Endnotes 1 Art Journal , 1875, p. 108. 2 Alfred Sensier, La vie et l’oeuvre de J.-F. Millet , ed. Paul Mantz, Paris 1881, p. 194. 3 The three Le Nain brothers were active during the seventeenth century in France: Antoine (c. 1600–1648), Louis (c. 1603–1648), and Mathieu (c. 1607–1677). 4 Letter from Millet to Sensier, February 1, 1851, published in ibid., p. 130. 5 T. Gautier, “Salon de 1850–51,” La Presse , March 15, 1851. 6 This is nowhere more apparent than in The Gleaners (1857, Mus é e d’Orsay, Paris). Gleaning was a centuries-old practice performed by the poorest members of rural society, who were granted permission to gather leftover scraps of wheat after the harvest. In the mid-nineteenth century, however, landowners began charging a fee for this privilege, further burdening the destitute. Millet depicted these stoic women in a noble fashion, with their solid, curving forms bathed in golden light, thus inviting us to see them in a sympathetic, humanist light. Still, the work offended critics such as Paul de St. Victor, who was stubbornly unmoved by Millet’s portrayal: “His three Gleaners have gigantic pretensions, they pose as the Three Fates of Poverty . . . their ugliness and their grossness unrelieved. These paupers . . . have too much pride.” Paul de Saint Victor, “Salon de 1857,” quoted in Griselda Pol- lock, Millet , London, 1977, p. 17. 7 Pissarro letter to Lucien Pissarro, May 2, 1887, reprinted in John Rewald, ed., Camille Pissarro, Letters to His Son, Lucien , p. 105. Cora Michael, Ph.D is an independent art historian. She was a former curator of drawings and prints at The Metropolitan Museum of Art and the Brooklyn Museum, and holds a B.A. in Art History from Vassar College, and a Ph.D. from the Institute of Fine Arts at NYU.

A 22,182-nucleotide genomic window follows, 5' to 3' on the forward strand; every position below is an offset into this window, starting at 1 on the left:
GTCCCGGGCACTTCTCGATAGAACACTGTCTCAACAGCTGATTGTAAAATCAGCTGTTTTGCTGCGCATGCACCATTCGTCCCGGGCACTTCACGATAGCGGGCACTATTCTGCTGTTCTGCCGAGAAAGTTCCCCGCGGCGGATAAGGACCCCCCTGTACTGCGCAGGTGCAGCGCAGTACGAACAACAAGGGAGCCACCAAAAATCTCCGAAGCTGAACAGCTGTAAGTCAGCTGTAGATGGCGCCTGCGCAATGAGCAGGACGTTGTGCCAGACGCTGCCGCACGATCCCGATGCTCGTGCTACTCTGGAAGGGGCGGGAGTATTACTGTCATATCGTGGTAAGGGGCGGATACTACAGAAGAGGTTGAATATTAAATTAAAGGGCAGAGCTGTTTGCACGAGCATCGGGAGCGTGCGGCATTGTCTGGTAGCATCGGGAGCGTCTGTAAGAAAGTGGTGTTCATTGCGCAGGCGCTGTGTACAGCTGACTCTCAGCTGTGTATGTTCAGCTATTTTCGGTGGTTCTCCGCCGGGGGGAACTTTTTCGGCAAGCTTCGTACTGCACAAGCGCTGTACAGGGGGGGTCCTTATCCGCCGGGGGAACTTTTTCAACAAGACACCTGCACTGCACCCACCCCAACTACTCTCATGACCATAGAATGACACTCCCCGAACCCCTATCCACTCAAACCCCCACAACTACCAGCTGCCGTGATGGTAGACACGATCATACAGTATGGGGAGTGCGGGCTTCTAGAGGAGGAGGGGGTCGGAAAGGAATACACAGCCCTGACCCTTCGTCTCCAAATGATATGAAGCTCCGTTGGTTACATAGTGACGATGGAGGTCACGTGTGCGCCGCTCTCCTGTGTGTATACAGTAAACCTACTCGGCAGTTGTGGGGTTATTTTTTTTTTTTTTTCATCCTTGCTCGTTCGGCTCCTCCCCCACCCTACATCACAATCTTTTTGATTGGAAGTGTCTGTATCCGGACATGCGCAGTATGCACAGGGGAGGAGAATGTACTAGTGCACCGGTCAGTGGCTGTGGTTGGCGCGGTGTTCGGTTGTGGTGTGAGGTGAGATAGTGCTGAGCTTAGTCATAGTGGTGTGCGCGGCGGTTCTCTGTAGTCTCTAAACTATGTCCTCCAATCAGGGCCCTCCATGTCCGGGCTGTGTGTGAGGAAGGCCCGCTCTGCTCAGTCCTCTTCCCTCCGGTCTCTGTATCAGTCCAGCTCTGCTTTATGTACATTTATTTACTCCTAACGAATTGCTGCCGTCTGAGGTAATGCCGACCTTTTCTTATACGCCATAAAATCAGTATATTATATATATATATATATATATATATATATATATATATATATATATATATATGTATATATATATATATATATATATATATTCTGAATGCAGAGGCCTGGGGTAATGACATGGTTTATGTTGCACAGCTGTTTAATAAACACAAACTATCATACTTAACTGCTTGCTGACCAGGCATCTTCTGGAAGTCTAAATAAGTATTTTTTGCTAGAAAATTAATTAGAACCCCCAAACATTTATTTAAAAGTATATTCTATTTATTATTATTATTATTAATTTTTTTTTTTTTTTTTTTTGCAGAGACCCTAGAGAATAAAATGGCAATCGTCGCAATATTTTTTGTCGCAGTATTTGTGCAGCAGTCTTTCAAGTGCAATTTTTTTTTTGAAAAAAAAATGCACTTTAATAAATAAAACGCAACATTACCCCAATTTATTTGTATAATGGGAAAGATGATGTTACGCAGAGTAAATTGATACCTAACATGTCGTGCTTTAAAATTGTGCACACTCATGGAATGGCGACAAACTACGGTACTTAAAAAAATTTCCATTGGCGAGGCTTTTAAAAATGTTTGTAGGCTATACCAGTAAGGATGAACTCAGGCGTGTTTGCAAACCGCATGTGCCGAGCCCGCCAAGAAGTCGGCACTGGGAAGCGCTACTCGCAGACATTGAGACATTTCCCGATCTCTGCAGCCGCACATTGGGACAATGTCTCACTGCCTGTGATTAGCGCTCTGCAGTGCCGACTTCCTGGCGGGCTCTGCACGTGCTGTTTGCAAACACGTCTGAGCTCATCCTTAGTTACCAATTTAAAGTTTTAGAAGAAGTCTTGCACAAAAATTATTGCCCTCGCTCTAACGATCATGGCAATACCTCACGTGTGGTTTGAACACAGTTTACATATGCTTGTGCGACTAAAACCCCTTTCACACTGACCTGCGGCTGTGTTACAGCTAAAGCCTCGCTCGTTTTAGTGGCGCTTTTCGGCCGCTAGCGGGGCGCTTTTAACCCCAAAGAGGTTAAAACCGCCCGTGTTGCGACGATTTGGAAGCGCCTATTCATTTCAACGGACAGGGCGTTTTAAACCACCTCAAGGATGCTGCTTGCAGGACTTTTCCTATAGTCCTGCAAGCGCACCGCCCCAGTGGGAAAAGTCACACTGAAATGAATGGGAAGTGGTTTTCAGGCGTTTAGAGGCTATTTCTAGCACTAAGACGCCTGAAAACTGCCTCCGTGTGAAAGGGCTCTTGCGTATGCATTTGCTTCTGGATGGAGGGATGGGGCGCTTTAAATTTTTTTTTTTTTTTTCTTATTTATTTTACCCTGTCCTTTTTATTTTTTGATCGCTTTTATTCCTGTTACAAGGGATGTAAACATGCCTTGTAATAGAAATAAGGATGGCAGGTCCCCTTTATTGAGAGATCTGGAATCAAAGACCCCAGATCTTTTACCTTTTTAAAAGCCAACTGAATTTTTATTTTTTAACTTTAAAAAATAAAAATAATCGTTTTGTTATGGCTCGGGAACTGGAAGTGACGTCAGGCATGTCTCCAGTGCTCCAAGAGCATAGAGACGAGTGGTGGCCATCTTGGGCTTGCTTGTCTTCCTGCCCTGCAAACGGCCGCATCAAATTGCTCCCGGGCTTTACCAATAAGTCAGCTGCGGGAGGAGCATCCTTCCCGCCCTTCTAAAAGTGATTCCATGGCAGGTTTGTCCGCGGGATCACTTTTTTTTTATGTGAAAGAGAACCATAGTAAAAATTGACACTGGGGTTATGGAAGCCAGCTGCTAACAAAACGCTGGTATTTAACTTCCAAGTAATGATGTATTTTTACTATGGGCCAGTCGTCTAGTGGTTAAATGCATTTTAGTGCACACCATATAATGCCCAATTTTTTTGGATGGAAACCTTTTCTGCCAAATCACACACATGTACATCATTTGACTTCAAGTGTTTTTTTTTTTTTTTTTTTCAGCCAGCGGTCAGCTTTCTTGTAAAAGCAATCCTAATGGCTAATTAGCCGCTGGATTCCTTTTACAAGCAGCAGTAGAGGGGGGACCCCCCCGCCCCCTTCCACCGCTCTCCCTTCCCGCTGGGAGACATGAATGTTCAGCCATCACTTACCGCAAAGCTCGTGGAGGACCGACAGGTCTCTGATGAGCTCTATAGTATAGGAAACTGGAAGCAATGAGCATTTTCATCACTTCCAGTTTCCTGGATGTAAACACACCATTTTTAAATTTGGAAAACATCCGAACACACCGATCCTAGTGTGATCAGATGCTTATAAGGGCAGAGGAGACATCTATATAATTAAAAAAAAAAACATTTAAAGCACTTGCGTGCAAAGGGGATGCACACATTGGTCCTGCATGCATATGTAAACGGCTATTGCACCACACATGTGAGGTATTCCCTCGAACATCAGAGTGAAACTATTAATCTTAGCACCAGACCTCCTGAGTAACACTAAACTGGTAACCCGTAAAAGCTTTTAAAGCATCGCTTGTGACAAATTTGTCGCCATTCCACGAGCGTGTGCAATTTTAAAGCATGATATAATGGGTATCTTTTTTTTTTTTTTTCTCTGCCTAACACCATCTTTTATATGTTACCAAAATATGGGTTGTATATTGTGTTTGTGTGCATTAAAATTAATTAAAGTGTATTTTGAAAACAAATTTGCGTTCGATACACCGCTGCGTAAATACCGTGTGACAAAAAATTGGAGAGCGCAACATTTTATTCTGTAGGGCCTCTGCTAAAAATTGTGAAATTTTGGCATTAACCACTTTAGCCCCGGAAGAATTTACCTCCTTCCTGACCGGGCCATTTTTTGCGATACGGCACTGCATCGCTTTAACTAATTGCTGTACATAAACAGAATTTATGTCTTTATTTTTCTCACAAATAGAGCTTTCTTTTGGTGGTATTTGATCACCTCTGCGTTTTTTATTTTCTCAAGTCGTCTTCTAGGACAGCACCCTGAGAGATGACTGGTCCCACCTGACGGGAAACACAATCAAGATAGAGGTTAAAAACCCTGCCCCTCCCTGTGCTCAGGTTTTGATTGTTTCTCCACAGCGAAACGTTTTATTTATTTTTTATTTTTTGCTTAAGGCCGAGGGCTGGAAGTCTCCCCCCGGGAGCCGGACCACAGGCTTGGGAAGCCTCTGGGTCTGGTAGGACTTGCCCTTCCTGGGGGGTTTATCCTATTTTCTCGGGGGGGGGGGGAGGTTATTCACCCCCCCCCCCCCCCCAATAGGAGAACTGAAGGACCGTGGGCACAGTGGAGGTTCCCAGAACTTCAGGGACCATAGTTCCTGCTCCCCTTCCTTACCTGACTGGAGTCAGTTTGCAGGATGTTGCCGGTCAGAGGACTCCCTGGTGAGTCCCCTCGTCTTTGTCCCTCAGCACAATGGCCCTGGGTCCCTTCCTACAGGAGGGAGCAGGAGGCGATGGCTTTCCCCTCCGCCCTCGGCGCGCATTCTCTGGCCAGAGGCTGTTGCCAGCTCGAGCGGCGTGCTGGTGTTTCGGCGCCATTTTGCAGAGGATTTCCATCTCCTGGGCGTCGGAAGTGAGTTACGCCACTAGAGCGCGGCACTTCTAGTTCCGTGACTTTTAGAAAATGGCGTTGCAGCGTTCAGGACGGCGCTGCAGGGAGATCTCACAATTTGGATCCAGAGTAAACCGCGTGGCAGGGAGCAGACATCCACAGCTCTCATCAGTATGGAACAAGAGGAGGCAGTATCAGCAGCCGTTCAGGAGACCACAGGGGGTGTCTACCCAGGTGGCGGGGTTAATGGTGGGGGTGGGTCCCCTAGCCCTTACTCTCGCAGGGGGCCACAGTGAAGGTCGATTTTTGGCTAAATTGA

Note about signature stamps: The stamp signature Lugt 1460 was placed on artworks that were in the studio of the artist at his death during the period January–May 1875 and the stamp was applied by his execu- tors. The stamp signature Lugt 3728 was created in 1894 at the death of Millet’s second wife Catherine Lemaire. Stamp Lugt 1816 was also applied at this time. Stamp 3731 was put on works by the grandson of the artist in the 1920’s.


“Millet and other mid-nineteenth-century French artists were working at a time of dramatic social change, when the world of tomorrow would never again bear the same relation to yesterday. . . . Millet, like others, could choose between recording a dissolving present and attempting to express a concept of the timeless; he chose to combine both themes as he commented on contemporary life. . . . Millet painstakingly reinvented academic technique: first in the realistic portrayal of farm and village workers in the changing, fragile countryside of central France; then in the last decade of his career, in an astonishing series of landscapes that balance line and color in ways never before seen in French art.” Alexandra Murphy. Jean-François Millet— Drawn into the Light . Yale University Press, 1999.

1. Study of a Nude Seen from Behind Nu de dos courbé vers la gauche

c. 1846-49 Graphite on paper 4 7 ⁄ 8 x 3 5 ⁄ 8 in. (12.4 x 9.5 cm) Stamped lower left: Lugt 3728

PROVENANCE Galerie Paul Prouté; Private collection.

In the years right after his 1846 arrival in Paris, Millet produced a group of approximately 75 works, 50 of which were drawings, that focused on the female nude. These sensual and erotically charged works most likely portray Millet’s second wife, the young Catherine Lemaire as the model. According to Alexandra Murphy, this drawing is a study for the painting Deux Baigneurs (Paris, Musée d’Orsay) which explores the pose of the figure standing in the water and being helped up the riverbank by her companion. This painting was dated by Robert Herbert to 1848 in the 1975-76 Millet retrospective. For the final position of the figure, Millet straightened her upright a bit, nearly level - ing her shoulders horizontally. The unusual form under the figure’s left arm corresponds to the left knee of the riverbank figure, while the suggestion of a drapery line across the drawing nude’s buttocks is actually an approximation of the heavy shadow that shapes the painting figure’s bottom.